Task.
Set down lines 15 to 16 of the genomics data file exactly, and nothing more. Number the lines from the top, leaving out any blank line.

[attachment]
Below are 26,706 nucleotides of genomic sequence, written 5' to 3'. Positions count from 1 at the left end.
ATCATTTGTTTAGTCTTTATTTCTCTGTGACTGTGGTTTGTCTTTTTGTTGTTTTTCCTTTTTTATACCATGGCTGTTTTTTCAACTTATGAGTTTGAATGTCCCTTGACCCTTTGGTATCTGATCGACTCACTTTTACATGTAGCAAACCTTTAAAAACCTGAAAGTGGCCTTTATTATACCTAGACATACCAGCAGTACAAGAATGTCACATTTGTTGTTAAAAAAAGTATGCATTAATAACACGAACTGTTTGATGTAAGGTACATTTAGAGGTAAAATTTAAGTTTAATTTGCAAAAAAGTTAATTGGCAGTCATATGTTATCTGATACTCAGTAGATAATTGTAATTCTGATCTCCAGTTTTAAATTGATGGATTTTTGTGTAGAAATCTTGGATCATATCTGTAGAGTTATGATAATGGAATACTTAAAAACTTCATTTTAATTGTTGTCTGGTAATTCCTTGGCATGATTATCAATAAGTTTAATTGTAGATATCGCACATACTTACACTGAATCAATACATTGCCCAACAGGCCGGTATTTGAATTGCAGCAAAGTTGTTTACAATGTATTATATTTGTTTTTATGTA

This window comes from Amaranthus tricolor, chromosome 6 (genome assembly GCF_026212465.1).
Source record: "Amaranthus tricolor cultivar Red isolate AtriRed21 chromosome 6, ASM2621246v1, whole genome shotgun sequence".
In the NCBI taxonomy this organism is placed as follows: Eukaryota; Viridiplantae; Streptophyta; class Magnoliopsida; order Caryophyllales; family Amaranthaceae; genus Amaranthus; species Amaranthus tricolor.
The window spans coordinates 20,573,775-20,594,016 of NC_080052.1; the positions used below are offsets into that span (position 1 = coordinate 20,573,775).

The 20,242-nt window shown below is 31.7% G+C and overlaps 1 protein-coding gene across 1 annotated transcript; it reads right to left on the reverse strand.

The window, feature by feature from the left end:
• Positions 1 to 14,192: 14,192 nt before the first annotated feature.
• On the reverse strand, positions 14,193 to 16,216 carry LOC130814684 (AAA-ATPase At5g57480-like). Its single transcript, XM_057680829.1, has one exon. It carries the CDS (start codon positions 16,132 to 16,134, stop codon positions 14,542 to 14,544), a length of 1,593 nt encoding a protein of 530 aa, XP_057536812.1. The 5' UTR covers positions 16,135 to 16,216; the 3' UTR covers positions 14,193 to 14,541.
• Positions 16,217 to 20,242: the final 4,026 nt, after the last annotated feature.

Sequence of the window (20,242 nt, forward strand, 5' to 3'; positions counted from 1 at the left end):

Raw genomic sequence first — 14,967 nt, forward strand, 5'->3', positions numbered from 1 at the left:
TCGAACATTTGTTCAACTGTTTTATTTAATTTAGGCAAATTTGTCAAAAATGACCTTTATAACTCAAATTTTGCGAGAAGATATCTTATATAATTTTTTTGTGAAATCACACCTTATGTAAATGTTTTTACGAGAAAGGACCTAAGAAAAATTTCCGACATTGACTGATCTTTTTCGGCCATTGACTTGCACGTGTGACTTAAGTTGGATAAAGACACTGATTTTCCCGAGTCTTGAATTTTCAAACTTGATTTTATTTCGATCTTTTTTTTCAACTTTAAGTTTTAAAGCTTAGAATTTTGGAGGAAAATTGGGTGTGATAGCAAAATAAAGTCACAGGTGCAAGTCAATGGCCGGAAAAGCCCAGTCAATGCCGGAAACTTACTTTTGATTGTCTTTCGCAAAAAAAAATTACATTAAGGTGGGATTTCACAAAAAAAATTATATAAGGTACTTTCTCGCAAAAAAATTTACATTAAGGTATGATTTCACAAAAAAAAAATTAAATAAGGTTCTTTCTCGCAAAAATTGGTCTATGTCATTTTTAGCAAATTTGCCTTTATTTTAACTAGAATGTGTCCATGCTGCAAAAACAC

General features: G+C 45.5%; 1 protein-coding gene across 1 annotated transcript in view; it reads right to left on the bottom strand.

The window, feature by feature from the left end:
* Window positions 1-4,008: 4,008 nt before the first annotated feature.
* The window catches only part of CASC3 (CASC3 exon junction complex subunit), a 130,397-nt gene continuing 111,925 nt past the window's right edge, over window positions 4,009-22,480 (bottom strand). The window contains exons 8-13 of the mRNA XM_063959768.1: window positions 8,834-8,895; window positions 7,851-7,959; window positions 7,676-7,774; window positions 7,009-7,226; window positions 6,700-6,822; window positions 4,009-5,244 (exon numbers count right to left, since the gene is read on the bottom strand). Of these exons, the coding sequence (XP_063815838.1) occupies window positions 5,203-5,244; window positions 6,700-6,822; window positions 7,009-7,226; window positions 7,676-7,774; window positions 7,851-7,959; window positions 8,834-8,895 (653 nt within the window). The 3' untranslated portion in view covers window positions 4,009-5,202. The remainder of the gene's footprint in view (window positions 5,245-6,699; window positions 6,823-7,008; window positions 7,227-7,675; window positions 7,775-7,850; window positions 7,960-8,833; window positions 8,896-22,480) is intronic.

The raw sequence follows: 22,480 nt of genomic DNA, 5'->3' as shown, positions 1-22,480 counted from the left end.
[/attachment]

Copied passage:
General features: G+C 45.5%; 1 protein-coding gene across 1 annotated transcript in view; it reads right to left on the bottom strand.

The window, feature by feature from the left end: